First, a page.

With very few exceptions, even the one-offs and research vehicles look pretty ordinary in a modern context - eg Kamm's only K series car that has been tested in a modern wind tunnel had a Cd of 0.37, the lovely Tatra T87 production car had a Cd of 0.36 - and so on.
I'm looking for the exceptions, whatever the age, to copy.
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Old 10-12-2020, 01:14 AM   #14 (permalink)
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One of the misconceptions that has developed on this group is that there are plenty of old, low drag cars eg from the 1930s. In fact, when they are tested in modern wind tunnels, I don't know of any at all. (The claims of the time are notoriously optimistic.)

There are old low-drag shapes - but not cars.

Modern cars are the ones to look at if you want to gain lessons in low-drag design - today's cars are lower in drag and lift than any production cars that have come before.

The Tropfenwagen is one of my all-time 'hero' cars but I wouldn't copy any of its technology if I were building a car today.

The Tropfenwagen's Cd was just stunning - for its time. It isn't stunning today. Taking a guess made in a book as to what the Cd would have been if the wheels had been enclosed, and then somehow extrapolating even further as to what total drag would be of a modern version of that car, seems about a useful as doing the same for the design of its 2.58 litre W6 engine.
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Old 10-12-2020, 01:26 AM   #15 (permalink)
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Didn't the Volkhart-Sagitta V2 retest from 0.17 to 0.21 in a modern tunnel?

I gave it my best shot.





This could probably drop the Beetle from ~0.41 to ~0.30. The open bulkhead is at the stock rear bumper location. The solid bulkhead a reasonable truncation*.

The Tropfenwagen had a couple of other things going for it. The wheels and tires are exceedingly thin by modern standards (the chassis exceedingly thick), and the fenders/running boards are well in tune with modern time attack standards.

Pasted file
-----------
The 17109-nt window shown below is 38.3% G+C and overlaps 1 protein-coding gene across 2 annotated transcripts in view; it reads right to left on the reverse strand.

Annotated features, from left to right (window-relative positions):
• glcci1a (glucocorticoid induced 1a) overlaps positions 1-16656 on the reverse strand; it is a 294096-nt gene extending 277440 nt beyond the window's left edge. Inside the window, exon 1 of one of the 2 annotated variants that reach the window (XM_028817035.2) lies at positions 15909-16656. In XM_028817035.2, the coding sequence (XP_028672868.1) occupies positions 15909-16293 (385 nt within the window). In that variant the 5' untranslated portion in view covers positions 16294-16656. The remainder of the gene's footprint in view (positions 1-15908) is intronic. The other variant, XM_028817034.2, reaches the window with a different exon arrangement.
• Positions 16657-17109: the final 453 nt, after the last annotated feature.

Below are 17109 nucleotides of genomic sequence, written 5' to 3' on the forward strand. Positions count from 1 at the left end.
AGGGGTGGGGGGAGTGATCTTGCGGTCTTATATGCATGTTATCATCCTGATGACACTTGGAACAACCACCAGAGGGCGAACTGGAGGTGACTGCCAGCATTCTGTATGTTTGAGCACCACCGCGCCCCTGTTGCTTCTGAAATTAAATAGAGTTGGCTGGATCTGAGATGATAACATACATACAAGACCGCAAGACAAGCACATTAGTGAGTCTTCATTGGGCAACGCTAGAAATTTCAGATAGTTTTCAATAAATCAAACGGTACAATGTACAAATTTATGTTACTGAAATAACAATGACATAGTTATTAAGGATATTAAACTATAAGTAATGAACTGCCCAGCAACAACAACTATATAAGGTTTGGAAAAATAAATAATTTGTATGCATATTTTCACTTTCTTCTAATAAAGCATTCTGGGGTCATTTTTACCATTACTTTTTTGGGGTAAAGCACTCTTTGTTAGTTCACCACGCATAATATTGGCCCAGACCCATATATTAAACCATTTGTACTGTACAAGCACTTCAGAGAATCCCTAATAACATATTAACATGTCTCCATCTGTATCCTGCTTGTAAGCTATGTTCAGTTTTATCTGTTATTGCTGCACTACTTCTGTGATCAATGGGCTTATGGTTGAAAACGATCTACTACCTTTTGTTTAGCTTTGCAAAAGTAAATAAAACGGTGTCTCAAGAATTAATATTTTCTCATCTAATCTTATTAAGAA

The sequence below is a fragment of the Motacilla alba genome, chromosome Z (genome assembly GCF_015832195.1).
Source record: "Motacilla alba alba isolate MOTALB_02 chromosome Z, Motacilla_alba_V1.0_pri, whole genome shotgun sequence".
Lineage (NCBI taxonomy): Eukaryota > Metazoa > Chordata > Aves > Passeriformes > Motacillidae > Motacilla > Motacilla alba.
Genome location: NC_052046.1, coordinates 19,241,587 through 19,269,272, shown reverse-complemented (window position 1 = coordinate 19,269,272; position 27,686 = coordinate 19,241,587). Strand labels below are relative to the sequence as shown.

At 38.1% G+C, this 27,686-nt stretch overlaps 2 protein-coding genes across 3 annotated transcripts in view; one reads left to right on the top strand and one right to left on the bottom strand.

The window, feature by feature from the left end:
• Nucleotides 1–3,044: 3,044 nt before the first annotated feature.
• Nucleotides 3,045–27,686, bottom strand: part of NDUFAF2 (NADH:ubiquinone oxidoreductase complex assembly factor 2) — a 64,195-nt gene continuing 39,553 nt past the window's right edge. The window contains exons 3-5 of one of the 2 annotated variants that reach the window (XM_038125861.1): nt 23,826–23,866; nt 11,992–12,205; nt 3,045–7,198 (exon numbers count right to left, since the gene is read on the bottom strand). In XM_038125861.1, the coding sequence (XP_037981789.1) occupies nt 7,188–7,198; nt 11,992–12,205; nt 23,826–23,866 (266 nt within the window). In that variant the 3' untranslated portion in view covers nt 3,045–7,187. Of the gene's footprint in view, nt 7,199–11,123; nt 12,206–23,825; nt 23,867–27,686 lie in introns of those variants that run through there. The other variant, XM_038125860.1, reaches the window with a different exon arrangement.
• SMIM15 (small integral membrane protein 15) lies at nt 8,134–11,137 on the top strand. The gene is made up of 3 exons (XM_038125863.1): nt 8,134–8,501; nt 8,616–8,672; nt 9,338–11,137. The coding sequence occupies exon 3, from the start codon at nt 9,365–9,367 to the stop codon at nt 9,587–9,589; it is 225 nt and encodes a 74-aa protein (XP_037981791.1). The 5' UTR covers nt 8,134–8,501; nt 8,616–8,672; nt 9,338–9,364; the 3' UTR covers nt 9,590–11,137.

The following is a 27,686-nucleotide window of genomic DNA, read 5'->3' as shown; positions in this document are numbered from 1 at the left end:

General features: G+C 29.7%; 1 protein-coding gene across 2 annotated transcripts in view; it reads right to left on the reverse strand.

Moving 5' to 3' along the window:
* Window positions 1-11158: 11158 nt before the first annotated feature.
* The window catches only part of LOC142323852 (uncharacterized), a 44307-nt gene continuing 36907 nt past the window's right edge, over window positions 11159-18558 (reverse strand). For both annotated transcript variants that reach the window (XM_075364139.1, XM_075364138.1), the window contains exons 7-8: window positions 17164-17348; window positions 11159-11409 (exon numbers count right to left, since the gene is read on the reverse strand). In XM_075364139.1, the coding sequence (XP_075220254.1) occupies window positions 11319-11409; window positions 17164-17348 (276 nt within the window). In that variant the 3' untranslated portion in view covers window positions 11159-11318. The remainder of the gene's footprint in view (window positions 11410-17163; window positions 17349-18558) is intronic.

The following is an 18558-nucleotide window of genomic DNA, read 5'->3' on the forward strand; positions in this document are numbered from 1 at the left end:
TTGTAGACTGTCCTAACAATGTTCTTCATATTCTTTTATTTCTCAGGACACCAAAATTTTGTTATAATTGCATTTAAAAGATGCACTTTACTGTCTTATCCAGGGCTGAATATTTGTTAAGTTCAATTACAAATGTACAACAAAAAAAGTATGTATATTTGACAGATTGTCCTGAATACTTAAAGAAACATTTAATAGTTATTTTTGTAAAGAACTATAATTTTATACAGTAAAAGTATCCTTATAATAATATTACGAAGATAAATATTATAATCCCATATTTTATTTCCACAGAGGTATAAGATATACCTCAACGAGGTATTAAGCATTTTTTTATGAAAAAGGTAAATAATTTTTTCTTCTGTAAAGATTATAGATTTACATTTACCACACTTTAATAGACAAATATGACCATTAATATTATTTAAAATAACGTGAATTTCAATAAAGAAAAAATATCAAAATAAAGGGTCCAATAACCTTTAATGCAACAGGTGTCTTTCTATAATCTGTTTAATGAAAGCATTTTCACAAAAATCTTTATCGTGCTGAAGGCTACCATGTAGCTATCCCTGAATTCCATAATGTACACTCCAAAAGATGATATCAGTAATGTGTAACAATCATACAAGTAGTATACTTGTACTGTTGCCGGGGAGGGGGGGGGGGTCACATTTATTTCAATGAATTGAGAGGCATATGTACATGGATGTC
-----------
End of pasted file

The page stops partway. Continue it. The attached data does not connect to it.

*That truncation on the left with a Coanda nozzle pumped by engine cooling air. Breers on the right.

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Old 10-12-2020, 01:42 AM   #16 (permalink)
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Originally Posted by JulianEdgar View Post
One of the misconceptions that has developed on this group is that there are plenty of old, low drag cars eg from the 1930s.
I don't recall seeing anything like that, but I hadn't been here for years. Links for a thread or three?
Quote:
In fact, when they are tested in modern wind tunnels, I don't know of any at all. (The claims of the time are notoriously optimistic.)

There are old low-drag shapes - but not cars
Someone in this thread claimed the 1922 Rumpler yielded a 0.28 cD when tested in a modern wind tunnel!
Quote:
Modern cars are the ones to look at if you want to gain lessons in low-drag design - today's cars are lower in drag and lift than any production cars that have come before.
You mention "production" cars quite a bit- I don't know why.

Do you consider the 1954 Fiat Turbina, with its claimed 0.14 cD, to be a modern and/or production car?
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Old 10-12-2020, 02:04 AM   #17 (permalink)